There are a few fish still being caught schooling, while the deeper bite has fallen off to basically nothing. Meanwhile the buzzbait bite has also essentially died. A quick view of the USGS data for the lower lake shows a dissolved oxygen level basically at zero on the bottom, which indicates that part of the lake hasn’t turned over yet, but that’s not to say that in the river and creek backs the lake is not starting to turn over.
Overall Doug thinks the tough bite is the result of fish being stuck somewhere between a summer and a fall pattern. The water has not gotten cool enough for fish to get into a fall pattern, and Doug believes that things will continue to be slow until temperatures get into the 60s. It will probably take some hard cooling to set that in motion.
While bass fishing is pretty slow on Murray, Captain Brad Taylor (803-331-1354) reports that striped bassfishing has been fairly good. Striper are also in a transition period, and some fish have already made their way up the lake. However, these are mostly smaller fish and the better fish are still from Dreher Island down. The best fishing has been at the mouths of major creeks like Bear Creek and Beards, and fish have been caught on free lines, planer boards as well as down-lines in the 30-40 foot range. There has also been some random schooling activity in the Ballentine and Sandy Beach areas.
Brad reports that crappiefishing has also been pretty good, and recently his boat has found a lot of fish suspended 7-10 feet down over brush in 15-20 feet of water. Fish have been out on the main lake from the mid-lake on up to the upper lake, and most of the fish have come on minnows with a few on jigs.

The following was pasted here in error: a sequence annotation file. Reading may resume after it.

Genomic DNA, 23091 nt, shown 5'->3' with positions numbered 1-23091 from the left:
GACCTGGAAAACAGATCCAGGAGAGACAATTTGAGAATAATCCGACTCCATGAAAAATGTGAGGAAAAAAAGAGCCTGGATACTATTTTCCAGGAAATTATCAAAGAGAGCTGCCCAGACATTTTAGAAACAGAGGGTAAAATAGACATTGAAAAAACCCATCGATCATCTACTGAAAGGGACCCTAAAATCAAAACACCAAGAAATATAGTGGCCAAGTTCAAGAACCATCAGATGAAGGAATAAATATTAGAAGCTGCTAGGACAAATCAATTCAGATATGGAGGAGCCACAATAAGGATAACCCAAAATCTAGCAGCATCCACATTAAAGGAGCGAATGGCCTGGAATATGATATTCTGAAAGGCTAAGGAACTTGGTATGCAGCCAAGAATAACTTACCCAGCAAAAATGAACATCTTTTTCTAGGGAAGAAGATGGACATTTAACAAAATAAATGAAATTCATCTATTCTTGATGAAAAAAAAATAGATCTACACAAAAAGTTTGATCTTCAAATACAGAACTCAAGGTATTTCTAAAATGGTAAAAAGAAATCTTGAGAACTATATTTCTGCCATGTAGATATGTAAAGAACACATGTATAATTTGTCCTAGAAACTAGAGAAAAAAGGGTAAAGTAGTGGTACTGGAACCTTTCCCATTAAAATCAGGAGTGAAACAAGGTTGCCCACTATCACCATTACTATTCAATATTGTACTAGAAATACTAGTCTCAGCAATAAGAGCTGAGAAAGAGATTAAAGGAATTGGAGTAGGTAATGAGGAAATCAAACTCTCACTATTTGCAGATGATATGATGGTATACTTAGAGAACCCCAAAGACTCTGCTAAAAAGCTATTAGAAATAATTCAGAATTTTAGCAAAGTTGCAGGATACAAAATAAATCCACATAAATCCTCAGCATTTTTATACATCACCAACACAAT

On the catfish front Captain Chris Simpson (864-992-2352) reports that the catfish bite has improved in the last week. A mix of channel catfish and blue catfish are being caught drifting the flats and creek runs in 20-25 feet of water with cut herring.
Lake Murray water levels are down to 355.12 (full pool is 360.00) and water temperatures at the dam are down to the low 70s, rising into the mid-70s on warmer days. Clarity remains pretty good.
A lot of big bass were caught in the Oakely bass tournament two and a half weeks ago, but then again a lot of people were fishing. Tournament angler Andy Wicker of Pomaria, who weighed four big fish in the Big Bass event, got out on the water a few days ago and found what he believes was an improved bite. Andy says that water temperatures had dropped 7-9 degrees in that period, and Andy says that usually makes for an improved bite for suspended fish on Lake Murray (before the lake turns over). This fall seems to be no exception.
In addition to the suspended bite buzzbaits also continue to catch fish.
On the catfish front Captain Chris Simpson (864-992-2352) reports that the catfish bite is still not quite as good as it will get later in the season, but the fishing is definitely improving. Channel catfish are being caught drifting the flats and creek runs in 20-25 feet of water with cut herring.
New striped bass report to follow.
Lake Murray water levels are down to 355.34 (full pool is 360.00) and water temperatures at the dam remain in the low 80s. Clarity remains very good.